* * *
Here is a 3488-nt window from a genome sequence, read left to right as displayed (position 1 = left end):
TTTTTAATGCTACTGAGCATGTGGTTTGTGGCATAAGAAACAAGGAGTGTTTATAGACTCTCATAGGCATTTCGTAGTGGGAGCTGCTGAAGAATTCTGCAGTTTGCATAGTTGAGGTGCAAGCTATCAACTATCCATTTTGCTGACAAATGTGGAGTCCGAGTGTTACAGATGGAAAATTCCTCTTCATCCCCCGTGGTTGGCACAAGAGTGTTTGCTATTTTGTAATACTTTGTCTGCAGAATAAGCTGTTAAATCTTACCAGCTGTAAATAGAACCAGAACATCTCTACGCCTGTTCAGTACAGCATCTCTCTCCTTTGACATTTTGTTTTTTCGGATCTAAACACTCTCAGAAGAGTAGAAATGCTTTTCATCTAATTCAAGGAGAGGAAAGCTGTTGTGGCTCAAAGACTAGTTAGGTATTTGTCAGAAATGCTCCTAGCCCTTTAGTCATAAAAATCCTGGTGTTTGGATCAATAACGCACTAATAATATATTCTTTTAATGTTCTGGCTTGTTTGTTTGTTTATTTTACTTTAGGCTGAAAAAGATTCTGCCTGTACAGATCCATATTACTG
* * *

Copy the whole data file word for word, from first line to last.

Here is a 3488-nt window from a genome sequence, read left to right as displayed (position 1 = left end):
TTTTTAATGCTACTGAGCATGTGGTTTGTGGCATAAGAAACAAGGAGTGTTTATAGACTCTCATAGGCATTTCGTAGTGGGAGCTGCTGAAGAATTCTGCAGTTTGCATAGTTGAGGTGCAAGCTATCAACTATCCATTTTGCTGACAAATGTGGAGTCCGAGTGTTACAGATGGAAAATTCCTCTTCATCCCCCGTGGTTGGCACAAGAGTGTTTGCTATTTTGTAATACTTTGTCTGCAGAATAAGCTGTTAAATCTTACCAGCTGTAAATAGAACCAGAACATCTCTACGCCTGTTCAGTACAGCATCTCTCTCCTTTGACATTTTGTTTTTTCGGATCTAAACACTCTCAGAAGAGTAGAAATGCTTTTCATCTAATTCAAGGAGAGGAAAGCTGTTGTGGCTCAAAGACTAGTTAGGTATTTGTCAGAAATGCTCCTAGCCCTTTAGTCATAAAAATCCTGGTGTTTGGATCAATAACGCACTAATAATATATTCTTTTAATGTTCTGGCTTGTTTGTTTGTTTATTTTACTTTAGGCTGAAAAAGATTCTGCCTGTACAGATCCATATTACTG